Few books have captivated the imagination and won the devotion and praise of readers and critics everywhere as has George R. R. Martin’s monumental epic cycle of high fantasy. Now, in A Feast for Crows, Martin delivers the long-awaited fourth book of his landmark series, as a kingdom torn asunder finds itself at last on the brink of peace . . . only to be launched on an even more terrifying course of destruction.

A FEAST FOR CROWS

It seems too good to be true. After centuries of bitter strife and fatal treachery, the seven powers dividing the land have decimated one another into an uneasy truce. Or so it appears. . . . With the death of the monstrous King Joffrey, Cersei is ruling as regent in King’s Landing. Robb Stark’s demise has broken the back of the Northern rebels, and his siblings are scattered throughout the kingdom like seeds on barren soil. Few legitimate claims to the once desperately sought Iron Throne still exist—or they are held in hands too weak or too distant to wield them effectively. The war, which raged out of control for so long, has burned itself out.

But as in the aftermath of any climactic struggle, it is not long before the survivors, outlaws, renegades, and carrion eaters start to gather, picking over the bones of the dead and fighting for the spoils of the soon-to-be dead. Now in the Seven Kingdoms, as the human crows assemble over a banquet of ashes, daring new plots and dangerous new alliances are formed, while surprising faces—some familiar, others only just appearing—are seen emerging from an ominous twilight of past struggles and chaos to take up the challenges ahead.

It is a time when the wise and the ambitious, the deceitful and the strong will acquire the skills, the power, and the magic to survive the stark and terrible times that lie before them. It is a time for nobles and commoners, soldiers and sorcerers, assassins and sages to come together and stake their fortunes . . . and their lives. For at a feast for crows, many are the guests—but only a few are the survivors.

The Catcher in the Rye

Anyone who has read J.D. Salinger’s New Yorker stories, particularly A Perfect Day for Bananafish, Uncle Wiggily in Connecticut, The Laughing Man, and For Esme–With Love and Squalor, will not be surprised by the fact that his first novel is full of children.

The hero-narrator of THE CATCHER IN THE RYE is an ancient child of sixteen, a native New Yorker named Holden Caulfield. Through circumstances that tend to preclude adult, secondhand description, he leaves his prep school in Pennsylvania and goes underground in New York City for three days.

The boy himself is at once too simple and too complex for us to make any final comment about him or his story. Perhaps the safest thing we can say about Holden is that he was born in the world not just strongly attracted to beauty but, almost, hopelessly impaled on it.

There are many voices in this novel: children’s voices, adult voices, underground voices–but Holden’s voice is the most eloquent of all. Transcending his own vernacular, yet remaining marvelously faithful to it, he issues a perfectly articulated cry of mixed pain and pleasure. However, like most lovers and clowns and poets of the higher orders, he keeps most of the pain to, and for, himself. The pleasure he gives away, or sets aside, with all his heart. It is there for the reader who can handle it to keep.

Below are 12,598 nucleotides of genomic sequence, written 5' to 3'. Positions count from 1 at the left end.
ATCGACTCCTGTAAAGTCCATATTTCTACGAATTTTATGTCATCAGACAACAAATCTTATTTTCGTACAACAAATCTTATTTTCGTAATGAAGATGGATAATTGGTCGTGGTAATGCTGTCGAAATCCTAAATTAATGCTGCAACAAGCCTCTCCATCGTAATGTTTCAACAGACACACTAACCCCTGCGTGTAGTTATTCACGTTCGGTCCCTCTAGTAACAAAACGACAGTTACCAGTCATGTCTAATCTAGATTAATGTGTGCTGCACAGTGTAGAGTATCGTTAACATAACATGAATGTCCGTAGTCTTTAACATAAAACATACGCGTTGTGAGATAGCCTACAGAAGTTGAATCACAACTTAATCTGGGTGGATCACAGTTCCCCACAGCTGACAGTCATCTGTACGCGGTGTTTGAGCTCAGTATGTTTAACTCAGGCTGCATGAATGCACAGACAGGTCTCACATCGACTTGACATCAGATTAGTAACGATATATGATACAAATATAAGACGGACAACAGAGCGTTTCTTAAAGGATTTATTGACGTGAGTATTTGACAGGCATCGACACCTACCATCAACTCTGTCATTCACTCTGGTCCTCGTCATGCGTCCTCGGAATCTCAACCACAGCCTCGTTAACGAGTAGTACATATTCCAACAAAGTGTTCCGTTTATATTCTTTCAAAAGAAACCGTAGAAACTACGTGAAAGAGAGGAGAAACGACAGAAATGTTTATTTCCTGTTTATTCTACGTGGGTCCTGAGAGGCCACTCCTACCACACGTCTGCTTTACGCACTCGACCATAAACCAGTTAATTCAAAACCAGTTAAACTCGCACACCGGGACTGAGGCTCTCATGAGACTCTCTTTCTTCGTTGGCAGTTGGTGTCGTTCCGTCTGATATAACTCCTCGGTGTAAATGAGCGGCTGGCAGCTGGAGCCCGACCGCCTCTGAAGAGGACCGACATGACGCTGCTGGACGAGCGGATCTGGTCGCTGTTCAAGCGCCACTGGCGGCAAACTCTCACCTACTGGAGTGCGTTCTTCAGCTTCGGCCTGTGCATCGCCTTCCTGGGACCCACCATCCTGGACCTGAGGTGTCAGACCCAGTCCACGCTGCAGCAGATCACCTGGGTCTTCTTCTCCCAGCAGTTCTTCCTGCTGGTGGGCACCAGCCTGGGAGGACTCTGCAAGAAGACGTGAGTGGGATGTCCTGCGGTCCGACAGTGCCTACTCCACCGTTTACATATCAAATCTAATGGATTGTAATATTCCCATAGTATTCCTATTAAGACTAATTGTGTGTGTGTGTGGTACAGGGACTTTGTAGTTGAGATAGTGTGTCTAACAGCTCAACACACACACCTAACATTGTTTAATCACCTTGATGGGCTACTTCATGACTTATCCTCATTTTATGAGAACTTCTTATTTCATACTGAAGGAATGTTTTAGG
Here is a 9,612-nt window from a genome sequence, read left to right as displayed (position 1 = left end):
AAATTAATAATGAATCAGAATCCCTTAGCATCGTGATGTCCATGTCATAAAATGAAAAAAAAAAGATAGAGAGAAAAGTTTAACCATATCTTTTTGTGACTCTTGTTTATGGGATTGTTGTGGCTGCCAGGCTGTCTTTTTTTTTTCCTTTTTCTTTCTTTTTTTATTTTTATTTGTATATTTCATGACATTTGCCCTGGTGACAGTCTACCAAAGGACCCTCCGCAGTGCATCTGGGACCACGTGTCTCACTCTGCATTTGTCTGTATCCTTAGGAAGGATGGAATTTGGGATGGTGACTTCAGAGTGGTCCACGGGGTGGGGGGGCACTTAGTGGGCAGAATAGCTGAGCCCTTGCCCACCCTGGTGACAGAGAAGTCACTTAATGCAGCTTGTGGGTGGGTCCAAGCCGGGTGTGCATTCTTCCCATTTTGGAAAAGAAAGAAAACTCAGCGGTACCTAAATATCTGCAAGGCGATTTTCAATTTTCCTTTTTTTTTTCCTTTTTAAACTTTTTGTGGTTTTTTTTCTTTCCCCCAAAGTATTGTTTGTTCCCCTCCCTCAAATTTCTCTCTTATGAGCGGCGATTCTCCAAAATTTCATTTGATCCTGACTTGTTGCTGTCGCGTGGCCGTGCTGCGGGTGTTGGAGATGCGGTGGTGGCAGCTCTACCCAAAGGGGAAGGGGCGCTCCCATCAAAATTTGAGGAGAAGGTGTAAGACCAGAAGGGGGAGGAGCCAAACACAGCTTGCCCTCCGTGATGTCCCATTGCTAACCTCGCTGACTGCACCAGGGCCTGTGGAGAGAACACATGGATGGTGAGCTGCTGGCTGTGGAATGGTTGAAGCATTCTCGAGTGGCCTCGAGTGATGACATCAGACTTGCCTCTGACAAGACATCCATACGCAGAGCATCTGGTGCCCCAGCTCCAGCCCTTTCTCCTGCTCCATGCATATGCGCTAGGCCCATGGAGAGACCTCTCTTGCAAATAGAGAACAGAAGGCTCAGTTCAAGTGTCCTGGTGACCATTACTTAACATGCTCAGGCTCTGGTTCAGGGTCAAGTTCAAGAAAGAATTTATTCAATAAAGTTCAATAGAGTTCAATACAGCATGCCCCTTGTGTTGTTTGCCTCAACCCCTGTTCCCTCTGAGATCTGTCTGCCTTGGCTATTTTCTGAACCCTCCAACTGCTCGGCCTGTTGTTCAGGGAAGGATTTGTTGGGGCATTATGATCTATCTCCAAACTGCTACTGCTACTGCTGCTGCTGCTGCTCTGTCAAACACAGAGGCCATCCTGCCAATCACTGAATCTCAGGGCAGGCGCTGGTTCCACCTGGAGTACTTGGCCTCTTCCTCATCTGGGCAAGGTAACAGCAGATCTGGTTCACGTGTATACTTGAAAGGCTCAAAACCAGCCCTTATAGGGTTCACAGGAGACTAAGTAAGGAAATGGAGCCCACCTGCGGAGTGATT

Coalescent

Stephen Baxter possesses one of the most brilliant minds in modern science fiction. His vivid storytelling skills have earned him comparison to the giants of the past: Clarke, Asimov, Stapledon. Like his great predecessors, Baxter thinks on a cosmic scale, spinning cutting-edge scientific speculation into pure, page-turning gold. Now Baxter is back with a breathtaking adventure that begins during the catastrophic collapse of Roman Britain and stretches forward into an unimaginably distant, war-torn future, where the fate of humanity lies waiting at the center of the galaxy. . . .

Destiny’s Children
COALESCENT

George Poole isn’t sure whether his life has reached a turning point or a dead end. At forty-five, he is divorced and childless, with a career that is going nowhere fast. Then, when his father dies suddenly, George stumbles onto a family secret: a sister he never knew existed. A twin named Rosa, raised in Rome by an enigmatic cult. Hoping to find the answers to the missing pieces of his life, George sets out for the ancient city.

Once in Rome, he learns from Rosa the enthralling story of their distant ancestor, Regina, an iron-willed genius determined to preserve her family as the empire disintegrates around her. It was Regina who founded the cult, which has mysteriously survived and prospered below the streets of Rome for almost two millennia. The Order, says Rosa, is her real family– and, even if he doesn’t realize it yet, it is George’s family, too. When she takes him into the vast underground city that is the Order’s secret home, he feels a strong sense of belonging, yet there is something oddly disturbing about the women he meets. They are all so young and so very much alike.

Now, joined by his boyhood friend Peter McLachlan, who arrives in Rome with a dark secret of his own, George uncovers evidence suggesting that the women of the Order have embarked on a divergent evolutionary path. But they are not just a new kind of human. They are a better kind, genetically superior, equipped with all the tools necessary to render homo sapiens as extinct as the Neanderthals. And, chillingly, George and Peter soon have reason to fear that this colony is preparing to leave its overcrowded underground nest. . . .